To say college is expensive is an understatement. It’s not just tuition and rent; it’s the last-minute expenses that always seem to pop up and blow your budget. Not only that, but it can be challenging to manage a part-time job when you have an inconsistent schedule. After all, you often don’t know your class schedule until the semester begins. Last-minute study sessions, extracurricular activities, and office hours can make managing a schedule extra challenging.
That’s why side hustles can be so convenient in college. Unlike a part-time job, you can pick them up when they work for you, and you can do them on your time. But they can also be challenging to sift through. Plus, there are tons of scams on social media preying on college students. These ads might promise thousands of dollars in exchange for taking surveys, browsing websites, or generally doing whatever you’re already doing on your phone.
But in many cases, these are too good to be true. The same is true for influencer campaigns. While some people do well making money by creating content on social media, influencing can quickly become a full-time job. It can take a lot of time, effort, and energy to build an account to the point where marketers pay money for posts — not an option when you need to make money relatively quickly.
Here, some ideas for the best — fastest — side hustles to earn money for college.
1. Talk with your advisor and ask around
One of the easiest ways to earn money for college is to not have to pay as much tuition in the first place. Think you’ve missed the boat on scholarships because you’re an upperclassman or grad student? Think again. There are many college scholarships catering to all types of students. Your advisor may know specific scholarships for people studying in the same field as you. The financial aid office and career development office may also have thoughts. You can also search for scholarships through databases like Scholarships360.com, which can help refine your searches based on your demographics and fields of study.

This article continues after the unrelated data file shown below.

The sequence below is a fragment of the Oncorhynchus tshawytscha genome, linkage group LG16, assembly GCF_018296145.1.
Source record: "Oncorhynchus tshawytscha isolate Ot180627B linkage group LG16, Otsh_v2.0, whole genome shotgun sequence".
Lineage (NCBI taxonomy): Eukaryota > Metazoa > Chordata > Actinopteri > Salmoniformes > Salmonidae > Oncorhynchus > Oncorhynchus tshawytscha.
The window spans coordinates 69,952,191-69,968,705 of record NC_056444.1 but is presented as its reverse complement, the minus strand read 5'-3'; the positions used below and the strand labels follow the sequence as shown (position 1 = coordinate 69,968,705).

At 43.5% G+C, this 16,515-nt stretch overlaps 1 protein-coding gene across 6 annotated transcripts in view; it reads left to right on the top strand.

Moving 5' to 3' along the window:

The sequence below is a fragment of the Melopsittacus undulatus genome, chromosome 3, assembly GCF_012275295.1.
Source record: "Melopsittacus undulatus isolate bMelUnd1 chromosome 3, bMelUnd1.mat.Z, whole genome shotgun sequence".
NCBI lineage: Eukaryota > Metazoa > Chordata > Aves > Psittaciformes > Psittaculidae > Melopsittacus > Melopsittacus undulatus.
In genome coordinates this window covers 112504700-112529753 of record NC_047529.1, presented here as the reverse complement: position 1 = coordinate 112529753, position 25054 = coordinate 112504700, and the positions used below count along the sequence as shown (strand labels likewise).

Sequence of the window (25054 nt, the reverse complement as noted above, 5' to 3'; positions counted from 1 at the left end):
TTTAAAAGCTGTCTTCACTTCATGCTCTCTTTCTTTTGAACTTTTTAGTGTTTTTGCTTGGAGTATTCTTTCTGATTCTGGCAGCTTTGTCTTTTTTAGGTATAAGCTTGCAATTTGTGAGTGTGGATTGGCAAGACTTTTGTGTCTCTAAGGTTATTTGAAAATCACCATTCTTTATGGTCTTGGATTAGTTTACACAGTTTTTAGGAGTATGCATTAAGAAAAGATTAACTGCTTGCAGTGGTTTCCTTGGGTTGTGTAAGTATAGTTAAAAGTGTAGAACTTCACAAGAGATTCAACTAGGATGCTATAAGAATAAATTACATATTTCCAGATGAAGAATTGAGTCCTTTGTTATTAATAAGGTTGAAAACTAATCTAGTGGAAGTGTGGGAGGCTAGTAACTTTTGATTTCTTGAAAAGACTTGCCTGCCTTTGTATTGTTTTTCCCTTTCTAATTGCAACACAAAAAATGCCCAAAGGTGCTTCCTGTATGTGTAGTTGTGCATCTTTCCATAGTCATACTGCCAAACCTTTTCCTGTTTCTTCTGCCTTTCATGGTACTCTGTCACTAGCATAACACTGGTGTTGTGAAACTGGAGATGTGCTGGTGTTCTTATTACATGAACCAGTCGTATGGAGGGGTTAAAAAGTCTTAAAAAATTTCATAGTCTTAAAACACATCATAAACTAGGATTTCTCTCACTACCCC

The Career Development Office can also be a valuable place to find out about part-time jobs that may be flexible. These can double as resume builders. For example, if you’re a marketing major, maybe there are alums who have a small business that needs help with their website copy or need someone to field email inquiries. Or perhaps a senior citizen needs assistance to run errands once or twice a week. These jobs may not be advertised on any websites, so you might need to ask around to find them.
2. Donate your eggs
Egg donation can be a meaningful way to make a difference in the lives of a family while also earning a lump sum of money that can be applied to college tuition and other college expenses. Donors can donate multiple times as well.
The process of egg donation is relatively straightforward. You apply online, submitting a medical questionnaire and answering a few questions about yourself. You’ll then have an in-person evaluation, where you can also ask any questions about the process. Then, the donation cycle will begin. The active part of the cycle takes about a month, where you’ll be coming in regularly for monitoring every day for about two weeks. Then, the procedure is an outpatient procedure under anesthesia, and you can return to work or school the next day.
There is no right or wrong answer as to whether egg donation suits you. Reading about donor experiences and asking any questions you may have can all help you decide whether egg donation might be right for you.